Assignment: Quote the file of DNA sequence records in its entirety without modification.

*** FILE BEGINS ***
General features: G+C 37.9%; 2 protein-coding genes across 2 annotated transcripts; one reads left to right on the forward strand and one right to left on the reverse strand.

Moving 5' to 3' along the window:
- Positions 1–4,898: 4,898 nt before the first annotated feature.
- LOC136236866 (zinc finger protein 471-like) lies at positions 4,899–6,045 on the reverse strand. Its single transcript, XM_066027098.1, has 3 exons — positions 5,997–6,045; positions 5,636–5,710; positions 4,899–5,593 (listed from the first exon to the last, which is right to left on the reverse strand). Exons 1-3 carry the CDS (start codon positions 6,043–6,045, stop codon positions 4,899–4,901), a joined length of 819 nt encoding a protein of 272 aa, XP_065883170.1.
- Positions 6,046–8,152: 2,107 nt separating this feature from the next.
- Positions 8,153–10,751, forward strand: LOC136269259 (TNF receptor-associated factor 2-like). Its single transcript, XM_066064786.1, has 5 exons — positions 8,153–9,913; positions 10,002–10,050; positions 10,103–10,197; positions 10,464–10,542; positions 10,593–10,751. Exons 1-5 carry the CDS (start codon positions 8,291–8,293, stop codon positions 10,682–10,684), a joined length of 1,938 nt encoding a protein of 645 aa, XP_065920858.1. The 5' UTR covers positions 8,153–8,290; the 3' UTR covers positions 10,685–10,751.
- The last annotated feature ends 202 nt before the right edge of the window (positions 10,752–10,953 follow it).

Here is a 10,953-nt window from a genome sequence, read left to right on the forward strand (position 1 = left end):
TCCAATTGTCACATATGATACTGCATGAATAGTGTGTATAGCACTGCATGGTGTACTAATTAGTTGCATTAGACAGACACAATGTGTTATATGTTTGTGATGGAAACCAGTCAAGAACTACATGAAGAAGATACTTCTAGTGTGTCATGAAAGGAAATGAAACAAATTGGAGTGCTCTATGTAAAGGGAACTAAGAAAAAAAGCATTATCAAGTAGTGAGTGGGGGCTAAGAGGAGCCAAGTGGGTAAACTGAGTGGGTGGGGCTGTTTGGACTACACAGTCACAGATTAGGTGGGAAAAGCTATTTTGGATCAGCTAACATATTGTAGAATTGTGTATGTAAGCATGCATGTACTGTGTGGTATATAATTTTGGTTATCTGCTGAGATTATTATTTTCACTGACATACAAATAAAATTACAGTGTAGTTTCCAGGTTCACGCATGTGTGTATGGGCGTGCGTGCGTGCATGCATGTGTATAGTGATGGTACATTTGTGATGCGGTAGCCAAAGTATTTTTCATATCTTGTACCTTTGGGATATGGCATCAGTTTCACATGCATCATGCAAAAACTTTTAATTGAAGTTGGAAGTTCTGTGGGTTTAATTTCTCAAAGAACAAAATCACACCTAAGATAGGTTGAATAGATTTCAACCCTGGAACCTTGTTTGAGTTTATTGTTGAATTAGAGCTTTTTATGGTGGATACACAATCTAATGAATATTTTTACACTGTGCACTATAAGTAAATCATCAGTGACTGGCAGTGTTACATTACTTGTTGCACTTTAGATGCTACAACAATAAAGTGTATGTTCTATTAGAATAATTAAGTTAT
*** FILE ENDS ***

General features: G+C 37.9%; 2 protein-coding genes across 2 annotated transcripts; one reads left to right on the forward strand and one right to left on the reverse strand.

Moving 5' to 3' along the window:
- Positions 1–4,898: 4,898 nt before the first annotated feature.
- LOC136236866 (zinc finger protein 471-like) lies at positions 4,899–6,045 on the reverse strand. Its single transcript, XM_066027098.1, has 3 exons — positions 5,997–6,045; positions 5,636–5,710; positions 4,899–5,593 (listed from the first exon to the last, which is right to left on the reverse strand). Exons 1-3 carry the CDS (start codon positions 6,043–6,045, stop codon positions 4,899–4,901), a joined length of 819 nt encoding a protein of 272 aa, XP_065883170.1.
- Positions 6,046–8,152: 2,107 nt separating this feature from the next.
- Positions 8,153–10,751, forward strand: LOC136269259 (TNF receptor-associated factor 2-like). Its single transcript, XM_066064786.1, has 5 exons — positions 8,153–9,913; positions 10,002–10,050; positions 10,103–10,197; positions 10,464–10,542; positions 10,593–10,751. Exons 1-5 carry the CDS (start codon positions 8,291–8,293, stop codon positions 10,682–10,684), a joined length of 1,938 nt encoding a protein of 645 aa, XP_065920858.1. The 5' UTR covers positions 8,153–8,290; the 3' UTR covers positions 10,685–10,751.
- The last annotated feature ends 202 nt before the right edge of the window (positions 10,752–10,953 follow it).

Here is a 10,953-nt window from a genome sequence, read left to right on the forward strand (position 1 = left end):
TCCAATTGTCACATATGATACTGCATGAATAGTGTGTATAGCACTGCATGGTGTACTAATTAGTTGCATTAGACAGACACAATGTGTTATATGTTTGTGATGGAAACCAGTCAAGAACTACATGAAGAAGATACTTCTAGTGTGTCATGAAAGGAAATGAAACAAATTGGAGTGCTCTATGTAAAGGGAACTAAGAAAAAAAGCATTATCAAGTAGTGAGTGGGGGCTAAGAGGAGCCAAGTGGGTAAACTGAGTGGGTGGGGCTGTTTGGACTACACAGTCACAGATTAGGTGGGAAAAGCTATTTTGGATCAGCTAACATATTGTAGAATTGTGTATGTAAGCATGCATGTACTGTGTGGTATATAATTTTGGTTATCTGCTGAGATTATTATTTTCACTGACATACAAATAAAATTACAGTGTAGTTTCCAGGTTCACGCATGTGTGTATGGGCGTGCGTGCGTGCATGCATGTGTATAGTGATGGTACATTTGTGATGCGGTAGCCAAAGTATTTTTCATATCTTGTACCTTTGGGATATGGCATCAGTTTCACATGCATCATGCAAAAACTTTTAATTGAAGTTGGAAGTTCTGTGGGTTTAATTTCTCAAAGAACAAAATCACACCTAAGATAGGTTGAATAGATTTCAACCCTGGAACCTTGTTTGAGTTTATTGTTGAATTAGAGCTTTTTATGGTGGATACACAATCTAATGAATATTTTTACACTGTGCACTATAAGTAAATCATCAGTGACTGGCAGTGTTACATTACTTGTTGCACTTTAGATGCTACAACAATAAAGTGTATGTTCTATTAGAATAATTAAGTTAT